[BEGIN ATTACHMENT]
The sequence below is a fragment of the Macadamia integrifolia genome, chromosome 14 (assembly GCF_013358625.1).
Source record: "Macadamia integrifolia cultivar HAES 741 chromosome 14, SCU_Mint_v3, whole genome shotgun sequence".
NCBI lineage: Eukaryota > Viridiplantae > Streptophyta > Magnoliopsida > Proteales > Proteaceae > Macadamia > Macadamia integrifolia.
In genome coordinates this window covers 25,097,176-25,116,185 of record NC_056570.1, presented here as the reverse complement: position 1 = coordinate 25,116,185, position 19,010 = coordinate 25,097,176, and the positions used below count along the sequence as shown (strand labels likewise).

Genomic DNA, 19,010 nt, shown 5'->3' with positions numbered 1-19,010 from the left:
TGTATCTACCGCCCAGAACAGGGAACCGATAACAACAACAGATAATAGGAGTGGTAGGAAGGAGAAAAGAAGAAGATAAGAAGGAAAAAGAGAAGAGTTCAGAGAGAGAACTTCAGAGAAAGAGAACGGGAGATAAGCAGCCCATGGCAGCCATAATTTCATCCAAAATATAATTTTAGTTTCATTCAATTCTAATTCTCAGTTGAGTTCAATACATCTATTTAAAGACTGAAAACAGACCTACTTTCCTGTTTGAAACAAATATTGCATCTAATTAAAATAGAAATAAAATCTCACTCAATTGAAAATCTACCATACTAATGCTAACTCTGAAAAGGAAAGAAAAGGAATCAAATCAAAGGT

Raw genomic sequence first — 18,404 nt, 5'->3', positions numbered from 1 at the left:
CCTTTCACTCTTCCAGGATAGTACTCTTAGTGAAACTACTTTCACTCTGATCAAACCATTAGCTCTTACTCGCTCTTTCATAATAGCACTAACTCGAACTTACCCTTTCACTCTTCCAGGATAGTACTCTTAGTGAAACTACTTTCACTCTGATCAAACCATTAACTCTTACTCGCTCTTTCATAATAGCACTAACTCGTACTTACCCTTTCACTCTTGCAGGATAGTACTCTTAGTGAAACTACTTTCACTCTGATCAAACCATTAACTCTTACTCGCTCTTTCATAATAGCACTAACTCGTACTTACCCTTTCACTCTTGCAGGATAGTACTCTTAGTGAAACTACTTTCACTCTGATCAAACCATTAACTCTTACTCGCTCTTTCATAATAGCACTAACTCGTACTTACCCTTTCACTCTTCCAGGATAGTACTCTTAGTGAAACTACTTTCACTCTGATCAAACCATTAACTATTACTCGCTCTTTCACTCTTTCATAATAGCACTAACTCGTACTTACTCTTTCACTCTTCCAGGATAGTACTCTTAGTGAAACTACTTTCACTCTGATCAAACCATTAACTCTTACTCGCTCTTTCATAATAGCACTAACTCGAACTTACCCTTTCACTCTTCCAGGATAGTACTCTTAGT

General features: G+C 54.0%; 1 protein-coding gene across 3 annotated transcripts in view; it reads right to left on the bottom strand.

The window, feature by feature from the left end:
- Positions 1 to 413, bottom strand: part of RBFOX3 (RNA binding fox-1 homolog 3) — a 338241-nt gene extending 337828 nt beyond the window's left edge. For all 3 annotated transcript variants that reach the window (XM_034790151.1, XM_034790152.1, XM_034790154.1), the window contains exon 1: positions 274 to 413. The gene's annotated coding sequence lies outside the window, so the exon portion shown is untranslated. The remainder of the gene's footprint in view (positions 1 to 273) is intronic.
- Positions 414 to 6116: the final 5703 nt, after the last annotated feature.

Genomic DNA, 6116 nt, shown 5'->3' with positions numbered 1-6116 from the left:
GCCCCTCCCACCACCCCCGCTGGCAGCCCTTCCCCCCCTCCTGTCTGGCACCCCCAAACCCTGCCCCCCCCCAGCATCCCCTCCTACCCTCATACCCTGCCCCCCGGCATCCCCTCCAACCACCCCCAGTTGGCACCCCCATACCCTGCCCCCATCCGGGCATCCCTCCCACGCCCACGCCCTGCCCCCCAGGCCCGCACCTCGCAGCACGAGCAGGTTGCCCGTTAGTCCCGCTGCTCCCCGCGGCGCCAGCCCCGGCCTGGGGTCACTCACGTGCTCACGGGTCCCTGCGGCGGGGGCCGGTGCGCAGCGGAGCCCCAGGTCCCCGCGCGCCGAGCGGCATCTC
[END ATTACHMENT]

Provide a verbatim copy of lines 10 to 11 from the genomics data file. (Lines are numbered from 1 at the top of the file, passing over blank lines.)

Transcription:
The window, feature by feature from the left end:
- Positions 1 to 413, bottom strand: part of RBFOX3 (RNA binding fox-1 homolog 3) — a 338241-nt gene extending 337828 nt beyond the window's left edge. For all 3 annotated transcript variants that reach the window (XM_034790151.1, XM_034790152.1, XM_034790154.1), the window contains exon 1: positions 274 to 413. The gene's annotated coding sequence lies outside the window, so the exon portion shown is untranslated. The remainder of the gene's footprint in view (positions 1 to 273) is intronic.